Wanna be exporting? So how DO you win acceptance?
If your answer was “my product”, think again.
In exporting, as in domestic sales, the first thing professional buyers – your future reviewers – usually experience is your marketing, online presence & advertising. Then your in-store presence or packaging. Then your user information. Only after THAT, does the product itself start to register.
And the first thing subsequent buyers experience is often the reviews of those first professional buyers. So they must be good.
Unless it’s something exceptional, your actual product is a long way down either buyer’s experience.
That’s why successful business invests so much in PR, marketing and packaging design. Consumer products have just seconds to “hook” a buyer; industrial products, minutes. Those first impressions must work.
That’s just as true in exporting as at home – only in exporting, you’re also dealing with a whole new audience who may have very different ideas. For example, some countries won’t buy a certain colour of product as it’s unlucky. That’s bad news if you’ve just produced 30,000…
It’s factors like this that explain why so few wannabe exporters realise their planned volumes. Many forget that buyers “over there” are often VERY different to buyers here; their culture, style, education, routines and workplaces are different, as often is their language. So their “buttons” – what makes them engage with YOUR product instead of another’s – are different too.
However, if you remember and address that, you have a clear advantage over your less-aware competitors.
Exporting is not like selling at home. Obvious, and yet…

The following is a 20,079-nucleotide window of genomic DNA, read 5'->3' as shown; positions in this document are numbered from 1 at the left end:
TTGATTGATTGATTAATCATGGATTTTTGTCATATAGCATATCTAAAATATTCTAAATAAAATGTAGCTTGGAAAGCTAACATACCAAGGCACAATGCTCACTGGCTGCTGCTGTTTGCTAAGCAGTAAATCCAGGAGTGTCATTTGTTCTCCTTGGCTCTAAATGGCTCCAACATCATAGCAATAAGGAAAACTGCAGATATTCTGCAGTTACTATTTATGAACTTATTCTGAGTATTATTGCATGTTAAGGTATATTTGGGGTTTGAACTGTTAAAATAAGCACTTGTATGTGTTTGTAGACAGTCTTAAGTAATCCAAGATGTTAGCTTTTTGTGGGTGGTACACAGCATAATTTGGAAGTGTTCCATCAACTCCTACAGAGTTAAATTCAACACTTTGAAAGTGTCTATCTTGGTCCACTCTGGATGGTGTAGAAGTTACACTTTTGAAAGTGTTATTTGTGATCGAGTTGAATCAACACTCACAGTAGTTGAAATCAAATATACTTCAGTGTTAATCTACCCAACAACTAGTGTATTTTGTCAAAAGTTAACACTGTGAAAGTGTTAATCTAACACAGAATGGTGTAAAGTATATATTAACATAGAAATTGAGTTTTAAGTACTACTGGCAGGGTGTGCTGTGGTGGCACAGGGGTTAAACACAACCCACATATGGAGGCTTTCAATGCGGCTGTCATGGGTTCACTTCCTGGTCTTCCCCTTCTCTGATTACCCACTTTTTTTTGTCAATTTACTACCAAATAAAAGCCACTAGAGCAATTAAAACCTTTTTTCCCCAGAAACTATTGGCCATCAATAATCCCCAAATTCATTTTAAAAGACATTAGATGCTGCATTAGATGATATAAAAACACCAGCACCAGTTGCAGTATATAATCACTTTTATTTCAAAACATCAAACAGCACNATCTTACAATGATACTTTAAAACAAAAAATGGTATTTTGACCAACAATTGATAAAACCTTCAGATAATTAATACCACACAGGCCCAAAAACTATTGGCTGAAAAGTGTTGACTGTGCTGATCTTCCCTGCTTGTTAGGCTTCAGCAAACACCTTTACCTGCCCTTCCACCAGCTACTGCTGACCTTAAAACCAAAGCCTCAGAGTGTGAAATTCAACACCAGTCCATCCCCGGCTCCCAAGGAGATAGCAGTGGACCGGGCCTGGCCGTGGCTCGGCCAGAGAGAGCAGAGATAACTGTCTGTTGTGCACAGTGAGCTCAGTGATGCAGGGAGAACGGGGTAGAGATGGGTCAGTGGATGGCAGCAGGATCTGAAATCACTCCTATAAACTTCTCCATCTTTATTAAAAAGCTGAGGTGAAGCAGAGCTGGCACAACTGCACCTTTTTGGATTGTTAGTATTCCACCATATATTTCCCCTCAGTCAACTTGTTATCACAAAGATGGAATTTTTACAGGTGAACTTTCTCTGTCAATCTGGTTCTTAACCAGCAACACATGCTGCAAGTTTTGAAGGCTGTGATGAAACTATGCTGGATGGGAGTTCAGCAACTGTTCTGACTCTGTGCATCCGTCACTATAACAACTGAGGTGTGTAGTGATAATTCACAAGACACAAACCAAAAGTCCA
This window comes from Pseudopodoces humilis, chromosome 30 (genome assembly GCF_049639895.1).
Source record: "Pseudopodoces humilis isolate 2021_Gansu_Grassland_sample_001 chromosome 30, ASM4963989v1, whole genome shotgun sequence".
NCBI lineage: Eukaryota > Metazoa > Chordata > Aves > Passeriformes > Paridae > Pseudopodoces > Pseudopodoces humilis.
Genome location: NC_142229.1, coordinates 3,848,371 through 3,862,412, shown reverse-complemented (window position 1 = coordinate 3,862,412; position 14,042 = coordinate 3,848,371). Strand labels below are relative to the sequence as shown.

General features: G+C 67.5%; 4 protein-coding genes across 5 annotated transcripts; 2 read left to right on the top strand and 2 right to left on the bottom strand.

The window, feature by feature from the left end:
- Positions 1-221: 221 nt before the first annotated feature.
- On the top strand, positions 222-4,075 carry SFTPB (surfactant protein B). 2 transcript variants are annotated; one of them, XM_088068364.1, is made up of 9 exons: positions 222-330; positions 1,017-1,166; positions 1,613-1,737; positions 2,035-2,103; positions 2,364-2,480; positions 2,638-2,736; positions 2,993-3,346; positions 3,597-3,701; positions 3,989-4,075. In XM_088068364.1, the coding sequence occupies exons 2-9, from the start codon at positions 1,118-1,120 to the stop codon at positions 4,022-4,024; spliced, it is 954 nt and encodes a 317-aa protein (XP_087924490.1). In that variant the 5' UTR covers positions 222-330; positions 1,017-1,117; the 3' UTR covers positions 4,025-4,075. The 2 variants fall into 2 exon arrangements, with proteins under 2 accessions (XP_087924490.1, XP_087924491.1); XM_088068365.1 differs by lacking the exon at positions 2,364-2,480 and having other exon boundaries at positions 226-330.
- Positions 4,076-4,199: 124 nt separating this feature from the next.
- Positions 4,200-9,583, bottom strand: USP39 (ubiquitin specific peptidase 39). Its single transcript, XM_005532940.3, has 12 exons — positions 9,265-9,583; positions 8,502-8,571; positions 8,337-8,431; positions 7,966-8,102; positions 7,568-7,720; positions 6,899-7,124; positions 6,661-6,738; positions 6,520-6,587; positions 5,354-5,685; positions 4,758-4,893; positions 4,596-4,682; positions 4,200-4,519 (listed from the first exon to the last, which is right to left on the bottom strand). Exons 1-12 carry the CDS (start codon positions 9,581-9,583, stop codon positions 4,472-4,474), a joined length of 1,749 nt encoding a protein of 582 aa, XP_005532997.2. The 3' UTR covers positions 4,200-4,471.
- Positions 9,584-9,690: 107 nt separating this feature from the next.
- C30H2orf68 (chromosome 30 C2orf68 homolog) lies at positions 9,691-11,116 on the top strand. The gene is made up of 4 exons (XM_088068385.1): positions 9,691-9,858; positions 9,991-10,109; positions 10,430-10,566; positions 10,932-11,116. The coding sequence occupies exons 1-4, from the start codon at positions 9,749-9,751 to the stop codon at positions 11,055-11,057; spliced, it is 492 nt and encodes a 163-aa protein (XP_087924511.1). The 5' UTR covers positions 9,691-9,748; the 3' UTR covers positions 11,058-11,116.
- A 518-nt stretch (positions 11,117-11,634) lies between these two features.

France is 25 miles from the UK; for exporting effectively, it could as well be 1,000. Like almost every other nation, their approach and thinking is QUITE different to ours. And while the US speaks English, a huge part of their population’s first language is Spanish or something else. The word “foreign” itself derives from Latin foras meaning “outside the door”- exporting successfully means thinking outside your familiar. Just because it works here, doesn’t mean it will work there.
But absolutely fundamental to exporting success is language. Which of these two would you consider?
- No string vacuum cleaner polish very well the most deceitful angles of your abode with powerful sucker and ingenious toolbox
- Powerful cordless vacuum & clever tools – for exceptional cleaning of your home’s trickiest corners
While these are made-up (using real examples isn’t liked by their owners!) the first is – scarily – no worse than “translation” we’ve encountered. If you were in the market for a vac, which of the above would you be more likely to buy?
Localisation is often over-rated – foreign buyers will often forgive (or even relish) the fact that your packaging and style is “British” and in fact the “Made in UK” tag (still…) carries serious cachet.
What they will NOT however forgive is your copy reading like it was written by a 5-year old. That’s seen not just as lazy, but as insulting – not a good way to connect with potential buyers.
So please, if you’re serious about exporting, DO use a professional translation provider. We’d like that to be us (we’re good at it too) – but if you want to look around, these tips may be useful. We also offer a FREE Really Helpful guide to Translation
And good luck in your new markets!